U.S. WOMEN'S OPEN
Feng Extends Lead to Two as Amateur Choi Makes Waves July 14, 2017 | BEDMINSTER, N.J. By Ron Driscoll, USGA

Shanshan Feng followed up her opening-round 66 with a 2-under 70 on Friday to take a two-stroke lead after 36 holes. (USGA/Darren Carroll)

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Shanshan Feng finally made a bogey midway through the second round of the 72nd U.S. Women’s Open Championship, but it took her all of one hole to get the stroke back and continue her sole possession of the top spot at Trump National Golf Club.

And even though Feng extended her lead from one stroke to two on Friday over a trio of players, the native of Guangzhou, China, was not about to say that things are getting any easier.

“The course was already long and that made it even longer,” said Feng, 27, of the rain that delayed play for 2 hours on Thursday afternoon and fell for much of the day on Friday. “My front nine, I almost had to add 10 yards on some holes. I was hitting a lot of hybrids and 5-irons into the greens. Good thing that I actually hit them pretty well.”

Feng, whose rounds of 66-70 put her at 8-under-par 136, is seeking to become the second player from the People’s Republic of China to win a USGA championship. She would join Fumie (Alice) Jo, who won the 2014 U.S. Women’s Amateur Public Links Championship.

Feng leads three players from the Republic of Korea who stand at 6-under 138, one of whom has been in this position before. Amy Yang, 27, has finished in the top five of this championship five times in the last seven years, including runner-up finishes in 2012 and 2015. She is joined by Jeongeun6 Lee and amateur Hye-Jin Choi, who joined Feng at 8 under late in her round before back-to-back bogeys.
 



Not since Michelle Wie in 2005 has an amateur held a share of second place through 36 holes in the Women’s Open, and Choi’s total of 138 is the best since Grace Park shot 137 for 36 holes in 1999.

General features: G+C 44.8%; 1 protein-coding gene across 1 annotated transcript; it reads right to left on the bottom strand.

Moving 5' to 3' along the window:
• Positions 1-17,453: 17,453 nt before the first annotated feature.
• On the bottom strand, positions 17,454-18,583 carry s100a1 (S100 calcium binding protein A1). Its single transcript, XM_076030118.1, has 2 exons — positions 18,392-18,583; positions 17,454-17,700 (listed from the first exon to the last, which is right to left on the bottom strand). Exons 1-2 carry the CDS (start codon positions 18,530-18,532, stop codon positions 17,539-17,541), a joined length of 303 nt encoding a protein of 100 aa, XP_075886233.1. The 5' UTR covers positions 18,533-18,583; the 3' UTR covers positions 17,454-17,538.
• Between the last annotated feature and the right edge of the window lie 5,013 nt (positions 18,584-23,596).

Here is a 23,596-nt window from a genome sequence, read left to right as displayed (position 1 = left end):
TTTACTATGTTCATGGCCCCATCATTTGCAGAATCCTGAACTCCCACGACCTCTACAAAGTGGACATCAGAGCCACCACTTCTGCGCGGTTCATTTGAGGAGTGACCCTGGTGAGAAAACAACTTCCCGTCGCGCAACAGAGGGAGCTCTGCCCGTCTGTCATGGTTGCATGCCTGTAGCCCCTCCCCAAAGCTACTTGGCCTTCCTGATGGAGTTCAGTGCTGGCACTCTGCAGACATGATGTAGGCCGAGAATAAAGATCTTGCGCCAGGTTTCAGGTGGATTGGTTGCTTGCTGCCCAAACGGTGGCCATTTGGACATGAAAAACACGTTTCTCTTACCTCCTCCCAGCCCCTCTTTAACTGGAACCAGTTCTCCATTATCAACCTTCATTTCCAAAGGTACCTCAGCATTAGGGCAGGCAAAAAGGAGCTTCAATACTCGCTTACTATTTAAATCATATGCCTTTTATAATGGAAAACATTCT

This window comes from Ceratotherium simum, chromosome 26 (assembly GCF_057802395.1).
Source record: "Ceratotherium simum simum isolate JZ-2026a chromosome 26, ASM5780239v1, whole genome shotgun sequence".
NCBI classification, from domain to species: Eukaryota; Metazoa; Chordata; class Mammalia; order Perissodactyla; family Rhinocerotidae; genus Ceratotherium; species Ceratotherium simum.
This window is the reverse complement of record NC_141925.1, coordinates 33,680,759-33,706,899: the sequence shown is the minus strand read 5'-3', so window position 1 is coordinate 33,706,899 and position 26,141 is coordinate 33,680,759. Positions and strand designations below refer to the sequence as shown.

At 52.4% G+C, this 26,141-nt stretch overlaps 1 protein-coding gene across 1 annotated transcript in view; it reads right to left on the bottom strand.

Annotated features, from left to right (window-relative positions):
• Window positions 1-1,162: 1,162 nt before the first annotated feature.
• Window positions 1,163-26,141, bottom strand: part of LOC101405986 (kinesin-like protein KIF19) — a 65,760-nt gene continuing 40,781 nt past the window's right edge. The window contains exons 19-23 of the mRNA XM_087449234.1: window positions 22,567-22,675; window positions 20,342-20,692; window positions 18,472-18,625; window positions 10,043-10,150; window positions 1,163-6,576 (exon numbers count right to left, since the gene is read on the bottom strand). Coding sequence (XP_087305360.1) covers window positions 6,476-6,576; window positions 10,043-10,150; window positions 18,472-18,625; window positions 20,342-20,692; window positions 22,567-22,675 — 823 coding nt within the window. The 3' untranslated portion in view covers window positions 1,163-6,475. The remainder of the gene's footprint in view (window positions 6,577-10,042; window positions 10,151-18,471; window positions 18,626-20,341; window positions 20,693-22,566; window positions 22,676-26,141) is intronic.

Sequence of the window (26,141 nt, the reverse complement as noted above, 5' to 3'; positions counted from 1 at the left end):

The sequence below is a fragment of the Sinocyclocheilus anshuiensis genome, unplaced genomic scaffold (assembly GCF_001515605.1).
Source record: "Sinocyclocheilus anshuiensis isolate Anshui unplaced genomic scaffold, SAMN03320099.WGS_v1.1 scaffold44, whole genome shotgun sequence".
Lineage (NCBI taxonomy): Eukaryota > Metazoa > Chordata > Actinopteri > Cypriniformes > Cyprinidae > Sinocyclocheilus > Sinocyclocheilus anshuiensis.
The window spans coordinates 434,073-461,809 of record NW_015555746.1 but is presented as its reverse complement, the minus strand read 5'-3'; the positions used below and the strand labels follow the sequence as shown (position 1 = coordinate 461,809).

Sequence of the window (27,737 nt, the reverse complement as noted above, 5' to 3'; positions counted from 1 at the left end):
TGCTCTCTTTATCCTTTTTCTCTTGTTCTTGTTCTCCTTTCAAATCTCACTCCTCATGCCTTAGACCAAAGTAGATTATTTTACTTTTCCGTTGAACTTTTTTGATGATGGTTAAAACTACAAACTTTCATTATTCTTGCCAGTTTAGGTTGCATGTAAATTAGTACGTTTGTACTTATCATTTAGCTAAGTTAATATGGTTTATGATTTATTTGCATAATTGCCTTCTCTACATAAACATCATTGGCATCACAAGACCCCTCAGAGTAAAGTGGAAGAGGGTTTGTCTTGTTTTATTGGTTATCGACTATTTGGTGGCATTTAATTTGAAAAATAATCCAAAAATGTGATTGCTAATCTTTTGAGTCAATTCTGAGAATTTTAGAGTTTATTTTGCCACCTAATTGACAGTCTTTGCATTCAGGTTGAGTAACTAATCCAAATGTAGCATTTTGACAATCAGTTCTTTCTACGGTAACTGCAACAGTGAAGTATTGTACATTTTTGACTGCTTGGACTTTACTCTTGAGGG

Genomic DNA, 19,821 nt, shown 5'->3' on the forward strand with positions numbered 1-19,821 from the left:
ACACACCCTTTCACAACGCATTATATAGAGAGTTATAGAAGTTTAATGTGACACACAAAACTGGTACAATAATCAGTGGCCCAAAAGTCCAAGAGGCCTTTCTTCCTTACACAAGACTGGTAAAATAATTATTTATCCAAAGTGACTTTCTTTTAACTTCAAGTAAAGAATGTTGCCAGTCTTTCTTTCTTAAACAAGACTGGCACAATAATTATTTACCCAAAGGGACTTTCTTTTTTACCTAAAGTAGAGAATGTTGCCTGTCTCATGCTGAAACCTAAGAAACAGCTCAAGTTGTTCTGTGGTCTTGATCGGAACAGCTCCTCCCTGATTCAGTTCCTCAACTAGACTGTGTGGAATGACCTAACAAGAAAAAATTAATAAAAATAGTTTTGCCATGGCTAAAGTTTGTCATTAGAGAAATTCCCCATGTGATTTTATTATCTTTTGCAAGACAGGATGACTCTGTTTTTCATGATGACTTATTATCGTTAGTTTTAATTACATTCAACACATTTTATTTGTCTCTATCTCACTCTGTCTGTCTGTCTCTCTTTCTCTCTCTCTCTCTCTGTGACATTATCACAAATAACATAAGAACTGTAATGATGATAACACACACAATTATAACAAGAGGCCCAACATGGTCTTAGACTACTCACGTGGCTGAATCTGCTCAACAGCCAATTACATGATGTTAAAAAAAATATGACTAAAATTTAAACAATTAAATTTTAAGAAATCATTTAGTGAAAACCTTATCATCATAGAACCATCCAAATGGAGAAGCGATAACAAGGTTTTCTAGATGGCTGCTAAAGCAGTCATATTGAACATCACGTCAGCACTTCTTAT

“When I was first traveling over here, my goal was to make the cut,” said Choi, 17, who was the low amateur in last year’s Women’s Open at CordeValle, tying for 38th place. “And if I made the cut, I was just looking for the top 10. So I’m already very happy with what I’m doing and I’m not going to feel any pressure. Just here to have fun.”

Choi tied for seventh place in an LPGA Tour event in February, the ISPS Handa Women’s Australian Open. Her second-round 69 matched Lee and four others for low round of the day.

Playing in her 11th Women’s Open, Yang birdied her final hole for a 1-under 71 and also noted the difficult conditions.

“It rained a lot on the front nine,” she said. “I just tried to hang in there and just kept grinding. I like where I am positioned right now. I’m hitting good, putting good and feeling good about my game right now.”

Lee, 21, added the numeral to her surname to differentiate herself, because she is the sixth player with the same name to compete on the Korean LPGA Tour. The Rookie of the Year on that tour in 2016 is visiting the U.S. for the first time, buoyed, no doubt, by her “Lucky 6” fan club.

Jeongeun6 Lee earned plenty of attention during the first two rounds of the championship, and not just because of her unusual name. (USGA/Chris Keane)

Seon Woo Bae, of Korea, is alone in fifth place at 5-under 139 and credited her short game with helping her follow up an opening 70 with a 3-under 69 on Friday. She is one shot ahead of four players, including a pair of former champions, 2011 winner So Yeon Ryu and 2015 winner In Gee Chun, both of Korea. They are joined by Carlota Ciganda, of Spain, and Haru Nomura, of Japan.

Ryu shook off a double bogey on the par-3 seventh hole to finish at even par for the day.

“I think I played enough U.S. Opens to understand about this tournament,” said Ryu, who is playing in her eighth championship and has three top fives to go along with her playoff victory in 2011. “Anything can happen. Even after I made a double, I was like, OK, it’s not a big deal. I can make up nicely. Let's play well.”

The pride of Wayne, N.J., Marina Alex, 26, is not only the low player from the host state, but the low American through two rounds, in a four-way tie for 10th place. With two missed cuts and a tie for 20th in 2015, she is thrilled with her position at 3-under 141, in a logjam with former world No. 1 Lydia Ko, of New Zealand; Brooke Henderson, of Canada; and Minjee Lee, of Australia.

“There’s always pressure being so close to home,” said Alex, who has competed in an LPGA Tour event in Atlantic City several times. “There’s a lot of fans out and they’ll shout, ‘Go Jersey, Go Wayne.’ It’s cool, it really is. It’s never going to happen again for me. I got to soak it in. I’m really happy with where I put myself the last two days.”

Ron Driscoll is the manager of editorial services for the USGA. Email him at rdriscoll@usga.org.

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